Consider the timing.

The coincidental deaths by suicide of two or more people makes the story more topical and newsworthy, but additional care is required in the reporting of "another suicide, just days after…", which might imply a connection. There are 17 suicides every day, most of which go unreported.

One of the findings of a systematic review of research literature on suicide and the media concluded that "certain portrayals tend to increase the likelihood that imitative behaviour will occur", with prominent or repetitive news coverage of particular concern. When added in to how misguided and sensational some of the coverage, especially in the tabloids with the largest circulation and most likely to be read by the young has been, there's a high possibility that at the moment the media is doing more harm than good.

I'm not one of those who is completely opposed to suicide or any discussion of it whatsoever for fear that people will get ideas. I think that's an entirely wrong and simplistic message which people use to put all the blame on everyone other than themselves, especially when the young kill themselves. There are times when suicide should be accepted as something approaching honourable, or as the least worst way out, rather than as something to be dismissed as cowardly or as leaving others to pick up the pieces. Every case needs to be assessed on its merits.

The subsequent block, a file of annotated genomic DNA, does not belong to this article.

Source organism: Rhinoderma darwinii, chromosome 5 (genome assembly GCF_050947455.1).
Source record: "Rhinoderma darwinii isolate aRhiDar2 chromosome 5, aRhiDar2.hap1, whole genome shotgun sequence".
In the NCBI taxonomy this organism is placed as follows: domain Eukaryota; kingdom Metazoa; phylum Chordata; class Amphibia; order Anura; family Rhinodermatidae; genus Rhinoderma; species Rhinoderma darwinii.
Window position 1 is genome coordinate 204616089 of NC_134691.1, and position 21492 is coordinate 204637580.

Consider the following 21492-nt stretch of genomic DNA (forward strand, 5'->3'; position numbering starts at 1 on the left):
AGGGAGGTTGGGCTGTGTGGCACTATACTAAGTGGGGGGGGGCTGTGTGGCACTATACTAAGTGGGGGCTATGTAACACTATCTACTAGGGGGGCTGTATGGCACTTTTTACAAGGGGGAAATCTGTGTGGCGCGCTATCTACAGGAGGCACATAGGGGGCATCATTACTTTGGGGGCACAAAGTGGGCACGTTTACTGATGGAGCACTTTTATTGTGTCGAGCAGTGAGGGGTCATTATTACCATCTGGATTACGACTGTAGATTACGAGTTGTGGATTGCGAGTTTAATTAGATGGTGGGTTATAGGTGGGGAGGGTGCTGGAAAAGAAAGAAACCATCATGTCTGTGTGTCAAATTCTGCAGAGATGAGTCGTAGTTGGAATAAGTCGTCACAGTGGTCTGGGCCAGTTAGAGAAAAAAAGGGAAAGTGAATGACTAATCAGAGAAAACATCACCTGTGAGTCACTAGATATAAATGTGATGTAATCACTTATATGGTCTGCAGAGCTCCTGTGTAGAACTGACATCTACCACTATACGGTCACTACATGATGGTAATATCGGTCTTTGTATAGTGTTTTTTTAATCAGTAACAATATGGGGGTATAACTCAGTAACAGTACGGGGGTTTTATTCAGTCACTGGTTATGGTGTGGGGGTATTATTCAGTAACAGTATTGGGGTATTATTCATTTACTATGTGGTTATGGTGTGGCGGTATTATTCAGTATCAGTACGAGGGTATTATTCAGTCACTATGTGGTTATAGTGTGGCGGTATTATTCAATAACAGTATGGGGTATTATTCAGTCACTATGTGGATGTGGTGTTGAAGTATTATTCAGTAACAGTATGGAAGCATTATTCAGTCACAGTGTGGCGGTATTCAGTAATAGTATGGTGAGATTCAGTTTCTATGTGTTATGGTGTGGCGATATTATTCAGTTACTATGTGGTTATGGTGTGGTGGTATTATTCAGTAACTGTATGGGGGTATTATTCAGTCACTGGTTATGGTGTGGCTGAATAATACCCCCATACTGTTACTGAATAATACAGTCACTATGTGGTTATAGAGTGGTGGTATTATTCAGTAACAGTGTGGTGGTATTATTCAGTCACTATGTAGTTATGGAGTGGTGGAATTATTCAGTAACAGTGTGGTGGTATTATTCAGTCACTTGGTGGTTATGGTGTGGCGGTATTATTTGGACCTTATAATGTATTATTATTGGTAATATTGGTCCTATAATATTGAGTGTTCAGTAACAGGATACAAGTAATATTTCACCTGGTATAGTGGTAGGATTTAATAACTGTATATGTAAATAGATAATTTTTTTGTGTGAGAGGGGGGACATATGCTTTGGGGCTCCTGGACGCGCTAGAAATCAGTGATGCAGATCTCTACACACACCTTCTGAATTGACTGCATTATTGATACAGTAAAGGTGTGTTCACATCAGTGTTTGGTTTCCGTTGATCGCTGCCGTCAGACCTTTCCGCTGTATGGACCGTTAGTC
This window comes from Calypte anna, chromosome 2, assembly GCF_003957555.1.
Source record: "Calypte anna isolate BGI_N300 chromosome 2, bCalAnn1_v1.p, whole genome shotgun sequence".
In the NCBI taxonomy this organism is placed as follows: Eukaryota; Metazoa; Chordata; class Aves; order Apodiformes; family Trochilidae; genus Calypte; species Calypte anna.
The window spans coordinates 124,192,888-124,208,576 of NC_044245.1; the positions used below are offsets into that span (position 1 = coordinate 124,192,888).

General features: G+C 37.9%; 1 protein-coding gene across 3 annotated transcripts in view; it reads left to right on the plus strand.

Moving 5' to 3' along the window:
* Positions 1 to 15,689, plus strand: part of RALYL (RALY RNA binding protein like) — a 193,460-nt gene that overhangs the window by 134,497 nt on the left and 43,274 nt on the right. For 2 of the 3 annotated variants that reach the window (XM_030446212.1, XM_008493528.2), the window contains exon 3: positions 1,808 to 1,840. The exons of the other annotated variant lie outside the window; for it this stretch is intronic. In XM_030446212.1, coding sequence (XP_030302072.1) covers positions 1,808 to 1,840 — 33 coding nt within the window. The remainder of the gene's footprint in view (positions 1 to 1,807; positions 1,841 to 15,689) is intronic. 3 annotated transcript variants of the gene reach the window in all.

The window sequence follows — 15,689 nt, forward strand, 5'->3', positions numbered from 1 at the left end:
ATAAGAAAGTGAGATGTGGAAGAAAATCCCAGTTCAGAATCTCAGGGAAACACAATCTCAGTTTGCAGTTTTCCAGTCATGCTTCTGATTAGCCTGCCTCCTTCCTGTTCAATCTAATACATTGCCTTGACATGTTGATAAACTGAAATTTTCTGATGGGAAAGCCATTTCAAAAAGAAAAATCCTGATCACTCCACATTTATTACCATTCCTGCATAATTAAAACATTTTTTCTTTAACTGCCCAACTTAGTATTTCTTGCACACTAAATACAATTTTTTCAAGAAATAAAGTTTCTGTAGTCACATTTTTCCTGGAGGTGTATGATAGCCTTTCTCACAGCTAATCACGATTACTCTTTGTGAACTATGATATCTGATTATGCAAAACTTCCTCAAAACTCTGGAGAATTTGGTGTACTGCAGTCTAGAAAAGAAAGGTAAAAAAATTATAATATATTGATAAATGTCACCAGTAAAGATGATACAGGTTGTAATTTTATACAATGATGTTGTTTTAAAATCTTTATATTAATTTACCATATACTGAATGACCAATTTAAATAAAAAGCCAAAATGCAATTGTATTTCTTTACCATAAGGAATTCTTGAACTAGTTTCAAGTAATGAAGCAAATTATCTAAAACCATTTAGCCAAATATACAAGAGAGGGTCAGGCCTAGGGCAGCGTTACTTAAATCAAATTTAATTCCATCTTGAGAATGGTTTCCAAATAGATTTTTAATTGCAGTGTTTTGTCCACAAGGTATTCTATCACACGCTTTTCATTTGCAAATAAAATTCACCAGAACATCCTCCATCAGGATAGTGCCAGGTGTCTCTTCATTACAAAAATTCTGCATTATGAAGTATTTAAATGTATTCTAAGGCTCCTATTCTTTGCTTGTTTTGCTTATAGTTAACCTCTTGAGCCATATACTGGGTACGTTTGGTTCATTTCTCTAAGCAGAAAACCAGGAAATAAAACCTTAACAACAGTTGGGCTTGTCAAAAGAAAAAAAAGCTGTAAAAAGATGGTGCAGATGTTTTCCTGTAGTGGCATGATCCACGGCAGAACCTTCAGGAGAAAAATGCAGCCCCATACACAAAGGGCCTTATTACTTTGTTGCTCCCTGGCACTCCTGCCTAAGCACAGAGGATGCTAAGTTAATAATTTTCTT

I think we can all agree though that those who have killed themselves in Bridgend, especially the teenagers, have not experienced enough of life to be able to make any sort of decision on whether their life is worth living or not. Those who are mourning the death of their friends need space to be able to grieve and come to terms with what has happened; losing friends young is always incredibly difficult to accept or make sense of, and is especially likely to affect someone for the rest of their life. The media need to back off, leave Bridgend and at the very least adhere to the recommendations of the Samaritans. While the media should not be personally blamed for anything that has happened, as that itself would be to simplify and ignore the multiple reasons behind what has occurred, it needs to respect the requests of an increasing amount of those in Bridgend itself and at the very least stop its rampant speculation and lack of feeling for those caught up in what is nothing less than a continuing tragedy.